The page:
“It's funny how just the simple act of answering a day's worth of e-mail will keep the crushing inevitability of the entropic heat death of the universe at bay for a good half hour to an hour.”
John Scalzi

author: Nicole J. LeBoeuf

actually writing blog

agency is for other people's characters
Wed 2014-03-19 23:42:56 (in context)
  • 3,400 words (if poetry, lines) long

I'm a lot better at spotting mistakes in others' fiction than in my own. That's why I participate in critique workshops. It means that while I'm pointing out the motes in my colleagues' eyes, I'm putting the ginormous vision-occluding planks of my own right where they can see 'em and tell me about 'em.

None of this should be a surprise. And yet.

I remember once telling a fellow workshop member that his story didn't ultimately work for me because his protagonist's emotionally satisfying ending came at the cost of the supporting character's agency. "I don't buy that she just accepts what he did to her and falls into his arms like that. I'd expect her to be angry. The romantic moment you're aiming for doesn't strike me as earned."

That critique session predated the first draft of "The Impact of Snowflakes."

You would think--well, I would think--that, having spotted in another author's manuscript this de-agentifying of a supporting female character to provide a touching denouement for a male protagonist--that having discussed it not only in terms of his story but also that of the larger unfortunate media trends it slots neatly into--well. I'd have expected myself to be alert to this sort of thing when writing stories of my own.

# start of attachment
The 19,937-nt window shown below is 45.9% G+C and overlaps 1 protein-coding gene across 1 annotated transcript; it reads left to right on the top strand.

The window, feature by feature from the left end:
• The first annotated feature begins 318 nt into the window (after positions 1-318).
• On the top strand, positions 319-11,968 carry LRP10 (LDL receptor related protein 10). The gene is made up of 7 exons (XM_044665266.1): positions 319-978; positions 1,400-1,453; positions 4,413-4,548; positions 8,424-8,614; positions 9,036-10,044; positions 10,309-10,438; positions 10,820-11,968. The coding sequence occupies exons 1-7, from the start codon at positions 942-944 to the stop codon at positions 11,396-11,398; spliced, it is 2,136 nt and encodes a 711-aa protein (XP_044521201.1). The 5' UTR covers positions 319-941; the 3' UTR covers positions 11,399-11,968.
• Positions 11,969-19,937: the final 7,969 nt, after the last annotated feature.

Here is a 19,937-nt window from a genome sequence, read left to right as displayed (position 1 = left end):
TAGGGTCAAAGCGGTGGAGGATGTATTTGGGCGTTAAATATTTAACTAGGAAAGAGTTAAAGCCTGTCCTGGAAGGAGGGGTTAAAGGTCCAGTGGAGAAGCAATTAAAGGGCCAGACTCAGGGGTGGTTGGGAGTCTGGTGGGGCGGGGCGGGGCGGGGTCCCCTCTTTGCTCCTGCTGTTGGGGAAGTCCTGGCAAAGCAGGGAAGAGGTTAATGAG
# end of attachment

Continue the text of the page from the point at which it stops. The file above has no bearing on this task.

But what happens in my story? The female protagonists slowly learns the true situation (which is not a good one), comes to realize it was either caused by or at least known about far in advance by the male supporting character, and reacts to this realization by saying, and I quote, "The last man alive in my world is coming to meet me... I think I'd like to meet him halfway."

A close friend and one of my story's recent workshop critics gently pointed out that the ending was, well, kind of more gendered than what she'd come to expect of me. And also she wanted to know if the last woman alive in this world had a name?

I had not even given the protagonist a name, y'all. All the *facepalm.*

OK, so, now it goes like this. Her name is Ashley. She's been isolated much of her life because the male supporting character has been subtly and with the best of intentions manipulating her since her early years. By the end of the story she knows this, and she's kind of pissed off.

(She is also, seriously, I promise you, not into him that way. But that's the jumping-off point for a whole separate rant which I will save for later. Later!)